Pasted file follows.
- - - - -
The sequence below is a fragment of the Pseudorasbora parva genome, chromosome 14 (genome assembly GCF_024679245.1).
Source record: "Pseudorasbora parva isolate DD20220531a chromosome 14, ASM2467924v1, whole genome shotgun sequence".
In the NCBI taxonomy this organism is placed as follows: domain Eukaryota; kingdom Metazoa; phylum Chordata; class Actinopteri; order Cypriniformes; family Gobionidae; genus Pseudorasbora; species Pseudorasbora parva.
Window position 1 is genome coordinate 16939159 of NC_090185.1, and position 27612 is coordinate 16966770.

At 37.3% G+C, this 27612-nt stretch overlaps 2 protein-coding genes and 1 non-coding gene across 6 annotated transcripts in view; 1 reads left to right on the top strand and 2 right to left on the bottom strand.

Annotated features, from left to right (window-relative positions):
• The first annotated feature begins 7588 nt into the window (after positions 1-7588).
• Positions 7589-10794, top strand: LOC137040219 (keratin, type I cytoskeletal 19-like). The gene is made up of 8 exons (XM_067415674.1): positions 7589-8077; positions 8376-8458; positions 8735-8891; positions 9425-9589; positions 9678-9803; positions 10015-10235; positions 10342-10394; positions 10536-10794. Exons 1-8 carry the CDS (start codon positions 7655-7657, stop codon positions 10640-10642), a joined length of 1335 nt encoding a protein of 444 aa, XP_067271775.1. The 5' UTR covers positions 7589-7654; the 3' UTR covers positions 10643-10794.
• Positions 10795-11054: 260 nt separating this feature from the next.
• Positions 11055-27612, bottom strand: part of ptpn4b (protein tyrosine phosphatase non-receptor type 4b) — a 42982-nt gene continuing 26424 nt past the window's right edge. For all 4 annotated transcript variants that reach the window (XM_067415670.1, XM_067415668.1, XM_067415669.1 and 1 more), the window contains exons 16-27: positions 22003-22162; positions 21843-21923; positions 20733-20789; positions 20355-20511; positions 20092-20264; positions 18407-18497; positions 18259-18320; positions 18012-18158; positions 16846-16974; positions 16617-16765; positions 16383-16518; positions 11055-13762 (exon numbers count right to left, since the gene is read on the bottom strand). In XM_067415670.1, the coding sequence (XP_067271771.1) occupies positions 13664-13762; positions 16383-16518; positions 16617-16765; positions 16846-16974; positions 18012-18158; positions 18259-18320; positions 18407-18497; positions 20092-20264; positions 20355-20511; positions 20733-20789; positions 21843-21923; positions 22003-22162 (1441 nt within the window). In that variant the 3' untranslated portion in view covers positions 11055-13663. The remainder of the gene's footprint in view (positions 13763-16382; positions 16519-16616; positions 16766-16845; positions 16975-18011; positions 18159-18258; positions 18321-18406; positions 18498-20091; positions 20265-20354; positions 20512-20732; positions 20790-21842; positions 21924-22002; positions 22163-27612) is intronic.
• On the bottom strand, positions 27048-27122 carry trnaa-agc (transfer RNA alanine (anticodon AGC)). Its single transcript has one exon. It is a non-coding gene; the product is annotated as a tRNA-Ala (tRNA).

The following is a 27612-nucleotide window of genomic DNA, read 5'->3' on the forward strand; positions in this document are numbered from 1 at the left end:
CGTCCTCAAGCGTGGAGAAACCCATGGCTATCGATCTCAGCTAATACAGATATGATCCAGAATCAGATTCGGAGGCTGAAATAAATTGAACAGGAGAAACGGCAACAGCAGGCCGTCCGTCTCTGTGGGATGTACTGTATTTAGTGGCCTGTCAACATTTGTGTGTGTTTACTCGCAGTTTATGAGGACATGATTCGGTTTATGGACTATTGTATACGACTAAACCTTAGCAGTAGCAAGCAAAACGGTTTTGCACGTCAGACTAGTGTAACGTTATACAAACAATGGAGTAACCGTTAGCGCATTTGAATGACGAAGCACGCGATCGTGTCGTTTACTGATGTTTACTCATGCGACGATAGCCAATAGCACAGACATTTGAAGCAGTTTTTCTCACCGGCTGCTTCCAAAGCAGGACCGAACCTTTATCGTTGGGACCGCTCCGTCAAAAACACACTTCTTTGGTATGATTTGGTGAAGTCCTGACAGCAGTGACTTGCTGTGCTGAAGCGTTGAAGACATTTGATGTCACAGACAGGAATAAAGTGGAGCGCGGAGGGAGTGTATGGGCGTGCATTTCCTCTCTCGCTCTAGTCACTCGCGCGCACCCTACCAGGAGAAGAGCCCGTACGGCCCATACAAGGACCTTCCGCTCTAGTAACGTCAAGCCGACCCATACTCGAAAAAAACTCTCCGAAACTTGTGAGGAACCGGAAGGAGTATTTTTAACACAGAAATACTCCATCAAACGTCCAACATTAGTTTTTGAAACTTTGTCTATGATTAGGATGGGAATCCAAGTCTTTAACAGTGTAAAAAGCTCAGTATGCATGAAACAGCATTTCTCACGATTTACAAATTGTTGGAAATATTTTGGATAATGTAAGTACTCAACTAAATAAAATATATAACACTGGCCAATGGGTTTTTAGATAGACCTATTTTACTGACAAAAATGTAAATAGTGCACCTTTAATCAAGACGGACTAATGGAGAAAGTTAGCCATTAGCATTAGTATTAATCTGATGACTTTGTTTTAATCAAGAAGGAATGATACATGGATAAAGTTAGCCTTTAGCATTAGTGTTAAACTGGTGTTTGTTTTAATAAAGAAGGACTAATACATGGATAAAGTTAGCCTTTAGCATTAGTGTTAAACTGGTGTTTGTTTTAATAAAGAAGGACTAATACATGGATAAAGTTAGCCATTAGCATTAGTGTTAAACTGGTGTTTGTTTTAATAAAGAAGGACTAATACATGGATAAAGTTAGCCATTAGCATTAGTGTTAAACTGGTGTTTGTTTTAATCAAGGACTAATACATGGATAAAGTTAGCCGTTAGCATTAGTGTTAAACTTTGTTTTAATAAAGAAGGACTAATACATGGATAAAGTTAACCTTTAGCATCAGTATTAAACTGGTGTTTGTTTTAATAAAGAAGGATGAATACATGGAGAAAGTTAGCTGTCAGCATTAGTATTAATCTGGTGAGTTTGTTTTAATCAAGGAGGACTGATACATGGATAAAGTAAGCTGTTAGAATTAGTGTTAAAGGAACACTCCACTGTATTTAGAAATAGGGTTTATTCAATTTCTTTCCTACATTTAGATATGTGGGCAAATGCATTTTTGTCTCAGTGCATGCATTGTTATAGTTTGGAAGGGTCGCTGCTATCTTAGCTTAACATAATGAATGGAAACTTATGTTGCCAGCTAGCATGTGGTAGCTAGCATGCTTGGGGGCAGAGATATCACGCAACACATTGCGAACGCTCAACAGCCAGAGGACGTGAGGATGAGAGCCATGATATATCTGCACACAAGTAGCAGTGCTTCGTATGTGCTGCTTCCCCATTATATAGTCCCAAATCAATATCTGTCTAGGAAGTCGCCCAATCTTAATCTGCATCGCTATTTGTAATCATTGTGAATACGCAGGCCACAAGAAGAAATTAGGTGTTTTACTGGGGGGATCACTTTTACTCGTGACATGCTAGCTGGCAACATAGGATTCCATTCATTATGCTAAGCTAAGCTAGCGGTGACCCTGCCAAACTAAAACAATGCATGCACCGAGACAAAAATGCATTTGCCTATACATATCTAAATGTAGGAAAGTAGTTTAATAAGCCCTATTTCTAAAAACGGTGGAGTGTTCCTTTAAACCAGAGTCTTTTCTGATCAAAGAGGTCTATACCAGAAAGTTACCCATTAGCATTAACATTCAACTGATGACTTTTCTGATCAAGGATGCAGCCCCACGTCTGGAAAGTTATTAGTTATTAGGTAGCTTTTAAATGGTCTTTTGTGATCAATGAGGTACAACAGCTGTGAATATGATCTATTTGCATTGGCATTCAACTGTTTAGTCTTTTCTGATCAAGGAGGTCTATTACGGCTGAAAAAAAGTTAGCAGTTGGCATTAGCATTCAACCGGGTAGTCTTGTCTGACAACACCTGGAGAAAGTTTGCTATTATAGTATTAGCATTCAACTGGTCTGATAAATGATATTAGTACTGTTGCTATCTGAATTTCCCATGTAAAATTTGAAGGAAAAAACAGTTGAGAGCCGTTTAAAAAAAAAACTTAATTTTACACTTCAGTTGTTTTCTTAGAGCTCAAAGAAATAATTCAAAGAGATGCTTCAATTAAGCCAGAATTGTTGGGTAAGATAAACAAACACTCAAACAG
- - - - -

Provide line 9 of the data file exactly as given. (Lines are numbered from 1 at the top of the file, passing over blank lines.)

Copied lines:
• Positions 10795-11054: 260 nt separating this feature from the next.